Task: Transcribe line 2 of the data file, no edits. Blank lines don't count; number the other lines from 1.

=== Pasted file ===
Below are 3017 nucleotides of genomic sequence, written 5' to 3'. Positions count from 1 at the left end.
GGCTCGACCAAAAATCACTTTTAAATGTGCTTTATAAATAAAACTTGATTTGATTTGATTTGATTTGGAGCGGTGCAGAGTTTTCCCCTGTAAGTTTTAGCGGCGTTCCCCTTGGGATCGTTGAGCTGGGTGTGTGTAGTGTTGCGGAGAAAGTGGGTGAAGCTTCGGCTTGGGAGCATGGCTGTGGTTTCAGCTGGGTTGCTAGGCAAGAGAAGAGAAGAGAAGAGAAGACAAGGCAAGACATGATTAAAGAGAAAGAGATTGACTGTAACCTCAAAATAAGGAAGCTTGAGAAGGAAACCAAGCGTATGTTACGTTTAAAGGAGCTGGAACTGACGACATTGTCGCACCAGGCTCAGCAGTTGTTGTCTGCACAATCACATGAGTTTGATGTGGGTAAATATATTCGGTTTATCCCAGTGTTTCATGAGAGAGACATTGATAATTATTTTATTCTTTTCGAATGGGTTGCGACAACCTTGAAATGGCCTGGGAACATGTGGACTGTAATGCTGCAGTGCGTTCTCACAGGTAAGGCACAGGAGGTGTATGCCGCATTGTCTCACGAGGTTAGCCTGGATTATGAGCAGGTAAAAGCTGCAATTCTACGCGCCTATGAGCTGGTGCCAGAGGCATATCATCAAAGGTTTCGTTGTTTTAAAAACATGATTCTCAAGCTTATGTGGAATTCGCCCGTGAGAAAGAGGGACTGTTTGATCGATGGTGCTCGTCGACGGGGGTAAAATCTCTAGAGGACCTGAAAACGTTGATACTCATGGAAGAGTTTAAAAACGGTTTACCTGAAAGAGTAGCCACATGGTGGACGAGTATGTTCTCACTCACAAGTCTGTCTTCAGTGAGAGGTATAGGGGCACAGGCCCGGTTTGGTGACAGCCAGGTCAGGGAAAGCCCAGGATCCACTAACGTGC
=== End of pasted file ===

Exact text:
GGCTCGACCAAAAATCACTTTTAAATGTGCTTTATAAATAAAACTTGATTTGATTTGATTTGATTTGGAGCGGTGCAGAGTTTTCCCCTGTAAGTTTTAGCGGCGTTCCCCTTGGGATCGTTGAGCTGGGTGTGTGTAGTGTTGCGGAGAAAGTGGGTGAAGCTTCGGCTTGGGAGCATGGCTGTGGTTTCAGCTGGGTTGCTAGGCAAGAGAAGAGAAGAGAAGAGAAGACAAGGCAAGACATGATTAAAGAGAAAGAGATTGACTGTAACCTCAAAATAAGGAAGCTTGAGAAGGAAACCAAGCGTATGTTACGTTTAAAGGAGCTGGAACTGACGACATTGTCGCACCAGGCTCAGCAGTTGTTGTCTGCACAATCACATGAGTTTGATGTGGGTAAATATATTCGGTTTATCCCAGTGTTTCATGAGAGAGACATTGATAATTATTTTATTCTTTTCGAATGGGTTGCGACAACCTTGAAATGGCCTGGGAACATGTGGACTGTAATGCTGCAGTGCGTTCTCACAGGTAAGGCACAGGAGGTGTATGCCGCATTGTCTCACGAGGTTAGCCTGGATTATGAGCAGGTAAAAGCTGCAATTCTACGCGCCTATGAGCTGGTGCCAGAGGCATATCATCAAAGGTTTCGTTGTTTTAAAAACATGATTCTCAAGCTTATGTGGAATTCGCCCGTGAGAAAGAGGGACTGTTTGATCGATGGTGCTCGTCGACGGGGGTAAAATCTCTAGAGGACCTGAAAACGTTGATACTCATGGAAGAGTTTAAAAACGGTTTACCTGAAAGAGTAGCCACATGGTGGACGAGTATGTTCTCACTCACAAGTCTGTCTTCAGTGAGAGGTATAGGGGCACAGGCCCGGTTTGGTGACAGCCAGGTCAGGGAAAGCCCAGGATCCACTAACGTGC